Classmates Divided

On the eve of the Civil War differing loyalties sent some West Pointers north, others south, but their academy friendship survived the conflict.

It was just a century last summer since a tall, raw-boned Ohio farm boy stepped from the two o’clock boat to West Point’s South Dock. He shouldered his baggage and climbed the steep path to the plain.

Lincoln’s Second Inauguration

“The President came forward and the sun burst through the clouds.”

The winter of 1864-65 had been unusually cold, with ice on the Potomac so thick that it could support crowds of skaters who were in a gay mood despite the war. But in Petersburg and Richmond, where the war was very real, the remnants of Lee’s Army of Northern Virginia clung grimly to the elaborate network of fortifications and trenches that guarded the two cities. Only a few hundred yards away, their Union counterparts opposed the Confederate lines. The two armies had been locked together since the previous summer, when Grant had begun his siege.

Two Civil War Letters

Missives, one by Mark Twain, the other by Walt Whitman, reflect the impact of the Civil War on the nation.

Hardly a person in America was untouched by the Civil War, and Mark Twain and Walt Whitman were no exceptions. Because they were perhaps the most distinctly “American” writers of their time, their reactions to the conflict are particularly interesting. Printed here are two of their wartime letters, both written within six months of each other, at a time when the North seemed on the verge of defeat. While Whitman’s letter to his New York friends, Nat and Fred Gray, has appeared before, the Twain letter is a completely new find.Read more »

"I Fired The First Gun And Thus Commenced The Great Battle”

When the Monitor and the Merrimac fought the world’s first engagement between ironclads at Hampton Roads, Virginia, on March 9, 1862, the executive officer of Monitor was the very junior Lieutenant S. Dana Greene, 22 years old and only three years out of Annapolis. When Monitor’s commander, Captain John L. Worden, was wounded during the engagement, Lieutenant Greene succeeded to the command; and a few days later he wrote to his family giving a detailed account of the battle. Read more »

The Peaceable Ambassadors

Two adroit diplomats successfully prevented an open breach between London and Washington during the Civil War

No two countries have ever had more reason to he grateful to their diplomats than England and the United States at the time of the Civil War. More than once during those four years, if the American minister in London or the British minister in Washington had made a false step, or even pressed an advantage too far, the whole rickety structure of neutrality would have collapsed. Charles Francis Adams, for his part, was not unaware of the role he had played.

 
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Hayfoot, Strawfoot!

The Civil War soldier marched to his own individualist cadence, but he was much like today’s G. I.

The volunteer soldier in the American Civil War used a clumsy muzzle-loading rifle, lived chiefly on salt pork and hardtack, and retained to the very end a loose-jointed, informal attitude toward the army with which he had cast his lot. But despite all of the surface differences, he was at bottom blood brother to the G.I. Joe of modern days.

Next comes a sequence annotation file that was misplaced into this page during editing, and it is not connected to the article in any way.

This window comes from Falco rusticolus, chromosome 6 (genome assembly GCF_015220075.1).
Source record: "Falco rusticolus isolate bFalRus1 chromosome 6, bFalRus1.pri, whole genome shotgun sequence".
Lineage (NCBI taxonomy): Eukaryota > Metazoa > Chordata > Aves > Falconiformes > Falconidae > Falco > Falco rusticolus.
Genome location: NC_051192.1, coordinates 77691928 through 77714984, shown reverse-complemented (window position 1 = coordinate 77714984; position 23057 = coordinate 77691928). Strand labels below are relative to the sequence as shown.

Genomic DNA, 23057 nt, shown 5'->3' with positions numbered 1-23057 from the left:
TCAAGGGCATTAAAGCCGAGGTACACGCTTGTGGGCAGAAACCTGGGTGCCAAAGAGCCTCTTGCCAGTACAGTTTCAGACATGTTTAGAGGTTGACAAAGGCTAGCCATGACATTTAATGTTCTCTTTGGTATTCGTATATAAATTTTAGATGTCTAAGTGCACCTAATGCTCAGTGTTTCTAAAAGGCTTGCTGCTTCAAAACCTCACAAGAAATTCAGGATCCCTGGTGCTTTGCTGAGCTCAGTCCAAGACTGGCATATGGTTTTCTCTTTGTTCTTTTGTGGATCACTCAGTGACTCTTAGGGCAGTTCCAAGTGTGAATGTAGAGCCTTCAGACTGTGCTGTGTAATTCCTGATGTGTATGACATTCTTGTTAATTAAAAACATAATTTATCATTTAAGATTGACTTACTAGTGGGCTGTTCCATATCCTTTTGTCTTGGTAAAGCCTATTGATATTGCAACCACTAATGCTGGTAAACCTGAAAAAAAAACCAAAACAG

The River Houses

Along the Mississippi the spirit of vanished culture lingers in the ruined columns of the great plantations

In southern Louisiana, along the misty, turbulent lower Mississippi, can be found some of the most evocative relics of the American past. These plantation houses—a few preserved, but most in ruins now, nearly hidden by the humid lushness of cypress and hanging moss—are what remain of the last great non-urban culture in the United States.

 
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Legend Of The South

A southern woman’s memoir of a by-gone era

There are many ways of looking at the now-vanished plantation society of the pre-Civil War South. One of them is the way of legend—white-pillared plantation, a leisured and courtly life centering in it, charming women and gallant men consciously living up to a tradition which has lingered on as a memory long after the reality has gone.

A small bit of that legend—faithful to the magnolia-and-roses tradition, but embodying an authentic fragment of real human experience—is presented here, in a memoir written years ago by Cornelia Barrett Ligon, who spent her girlhood on Newstead Plantation, near Jackson, Mississippi, and who in 1932, as very aged woman, set down her reminiscences of the old days. From notes she wrote and dictated, her daughter Lucile Ligon Cope of Port Arthur, Texas, has put together the following account of what life on legendary Old South plantation was like, and how the war finally came to the plantation and ended an era.

AMERICAN HERITAGE presents this memoir as an interesting fragment of the legend and the tradition of fabulous Dixie.

 

 
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What They Did There

The sun goes down every evening over the muzzle of a gun that has been a museum piece for nearly a century, and where there was a battlefield there is now a park, with green fields rolling west under the sunset haze to the misty blue mountain wall. You can see it all just about as it used to be, and to look at it brings up deep moods and sacred memories that are part of our American heritage.Read more »